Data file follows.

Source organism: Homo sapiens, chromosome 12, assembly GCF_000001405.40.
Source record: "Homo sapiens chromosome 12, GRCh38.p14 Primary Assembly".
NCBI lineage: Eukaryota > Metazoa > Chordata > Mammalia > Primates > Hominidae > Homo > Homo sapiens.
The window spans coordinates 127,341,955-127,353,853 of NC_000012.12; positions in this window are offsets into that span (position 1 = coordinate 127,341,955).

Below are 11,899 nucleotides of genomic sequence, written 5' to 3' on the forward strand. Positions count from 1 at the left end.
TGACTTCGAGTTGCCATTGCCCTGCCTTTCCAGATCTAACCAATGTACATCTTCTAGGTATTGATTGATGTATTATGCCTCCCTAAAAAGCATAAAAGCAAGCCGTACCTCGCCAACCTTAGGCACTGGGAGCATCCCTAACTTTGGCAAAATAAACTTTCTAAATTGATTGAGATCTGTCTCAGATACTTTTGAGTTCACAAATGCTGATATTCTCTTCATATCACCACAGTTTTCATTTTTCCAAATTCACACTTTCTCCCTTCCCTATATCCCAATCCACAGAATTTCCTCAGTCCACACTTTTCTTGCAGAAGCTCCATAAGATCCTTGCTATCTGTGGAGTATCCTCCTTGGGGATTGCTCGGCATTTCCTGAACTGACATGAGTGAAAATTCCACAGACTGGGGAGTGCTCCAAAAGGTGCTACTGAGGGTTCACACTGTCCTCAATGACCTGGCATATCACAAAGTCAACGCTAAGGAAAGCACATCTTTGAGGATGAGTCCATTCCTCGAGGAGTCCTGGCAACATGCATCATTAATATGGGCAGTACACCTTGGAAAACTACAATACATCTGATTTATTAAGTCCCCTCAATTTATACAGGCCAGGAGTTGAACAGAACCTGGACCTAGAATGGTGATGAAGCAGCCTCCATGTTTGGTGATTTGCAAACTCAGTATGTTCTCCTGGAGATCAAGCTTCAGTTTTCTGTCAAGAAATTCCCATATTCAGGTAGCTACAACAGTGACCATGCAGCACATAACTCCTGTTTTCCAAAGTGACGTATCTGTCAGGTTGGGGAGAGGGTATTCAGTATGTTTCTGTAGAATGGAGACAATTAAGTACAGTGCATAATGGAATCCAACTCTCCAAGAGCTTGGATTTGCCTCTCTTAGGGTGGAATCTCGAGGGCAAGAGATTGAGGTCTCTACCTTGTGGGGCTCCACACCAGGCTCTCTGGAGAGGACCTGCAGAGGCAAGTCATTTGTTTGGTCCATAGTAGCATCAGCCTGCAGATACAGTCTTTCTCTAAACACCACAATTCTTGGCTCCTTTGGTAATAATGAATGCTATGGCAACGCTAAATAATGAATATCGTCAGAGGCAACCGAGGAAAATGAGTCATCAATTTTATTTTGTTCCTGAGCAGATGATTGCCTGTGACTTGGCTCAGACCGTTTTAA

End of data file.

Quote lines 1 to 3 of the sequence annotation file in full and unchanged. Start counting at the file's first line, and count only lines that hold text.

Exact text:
Source organism: Homo sapiens, chromosome 12, assembly GCF_000001405.40.
Source record: "Homo sapiens chromosome 12, GRCh38.p14 Primary Assembly".
NCBI lineage: Eukaryota > Metazoa > Chordata > Mammalia > Primates > Hominidae > Homo > Homo sapiens.